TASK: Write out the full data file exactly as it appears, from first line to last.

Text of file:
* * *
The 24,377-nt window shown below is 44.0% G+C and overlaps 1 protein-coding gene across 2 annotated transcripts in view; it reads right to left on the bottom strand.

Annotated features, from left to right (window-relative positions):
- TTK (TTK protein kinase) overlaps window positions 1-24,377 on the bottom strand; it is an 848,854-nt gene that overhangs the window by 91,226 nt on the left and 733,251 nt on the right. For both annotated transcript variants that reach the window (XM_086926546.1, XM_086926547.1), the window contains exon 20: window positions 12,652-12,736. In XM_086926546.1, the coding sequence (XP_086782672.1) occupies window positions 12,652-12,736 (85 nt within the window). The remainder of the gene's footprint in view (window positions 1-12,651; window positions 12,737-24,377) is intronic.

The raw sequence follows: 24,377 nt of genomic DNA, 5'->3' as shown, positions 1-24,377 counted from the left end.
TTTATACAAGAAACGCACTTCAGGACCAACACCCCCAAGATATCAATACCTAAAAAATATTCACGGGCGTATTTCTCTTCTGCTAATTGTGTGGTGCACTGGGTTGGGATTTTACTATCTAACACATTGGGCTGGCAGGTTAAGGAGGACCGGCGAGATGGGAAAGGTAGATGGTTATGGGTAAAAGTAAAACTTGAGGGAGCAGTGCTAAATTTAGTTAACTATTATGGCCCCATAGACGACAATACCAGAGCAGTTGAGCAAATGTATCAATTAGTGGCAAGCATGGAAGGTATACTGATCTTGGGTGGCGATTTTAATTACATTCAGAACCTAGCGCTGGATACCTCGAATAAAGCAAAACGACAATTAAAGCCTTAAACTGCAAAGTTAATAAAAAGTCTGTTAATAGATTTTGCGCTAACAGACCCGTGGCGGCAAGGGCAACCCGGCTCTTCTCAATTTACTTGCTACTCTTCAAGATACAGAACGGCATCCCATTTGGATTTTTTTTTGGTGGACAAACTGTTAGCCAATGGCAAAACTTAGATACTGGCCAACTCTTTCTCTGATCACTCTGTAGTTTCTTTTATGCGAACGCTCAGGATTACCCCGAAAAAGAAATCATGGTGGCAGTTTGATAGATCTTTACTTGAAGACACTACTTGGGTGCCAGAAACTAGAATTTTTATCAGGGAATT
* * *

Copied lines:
The 24,377-nt window shown below is 44.0% G+C and overlaps 1 protein-coding gene across 2 annotated transcripts in view; it reads right to left on the bottom strand.

Annotated features, from left to right (window-relative positions):
- TTK (TTK protein kinase) overlaps window positions 1-24,377 on the bottom strand; it is an 848,854-nt gene that overhangs the window by 91,226 nt on the left and 733,251 nt on the right. For both annotated transcript variants that reach the window (XM_086926546.1, XM_086926547.1), the window contains exon 20: window positions 12,652-12,736. In XM_086926546.1, the coding sequence (XP_086782672.1) occupies window positions 12,652-12,736 (85 nt within the window). The remainder of the gene's footprint in view (window positions 1-12,651; window positions 12,737-24,377) is intronic.

The raw sequence follows: 24,377 nt of genomic DNA, 5'->3' as shown, positions 1-24,377 counted from the left end.
TTTATACAAGAAACGCACTTCAGGACCAACACCCCCAAGATATCAATACCTAAAAAATATTCACGGGCGTATTTCTCTTCTGCTAATTGTGTGGTGCACTGGGTTGGGATTTTACTATCTAACACATTGGGCTGGCAGGTTAAGGAGGACCGGCGAGATGGGAAAGGTAGATGGTTATGGGTAAAAGTAAAACTTGAGGGAGCAGTGCTAAATTTAGTTAACTATTATGGCCCCATAGACGACAATACCAGAGCAGTTGAGCAAATGTATCAATTAGTGGCAAGCATGGAAGGTATACTGATCTTGGGTGGCGATTTTAATTACATTCAGAACCTAGCGCTGGATACCTCGAATAAAGCAAAACGACAATTAAAGCCTTAAACTGCAAAGTTAATAAAAAGTCTGTTAATAGATTTTGCGCTAACAGACCCGTGGCGGCAAGGGCAACCCGGCTCTTCTCAATTTACTTGCTACTCTTCAAGATACAGAACGGCATCCCATTTGGATTTTTTTTTGGTGGACAAACTGTTAGCCAATGGCAAAACTTAGATACTGGCCAACTCTTTCTCTGATCACTCTGTAGTTTCTTTTATGCGAACGCTCAGGATTACCCCGAAAAAGAAATCATGGTGGCAGTTTGATAGATCTTTACTTGAAGACACTACTTGGGTGCCAGAAACTAGAATTTTTATCAGGGAATT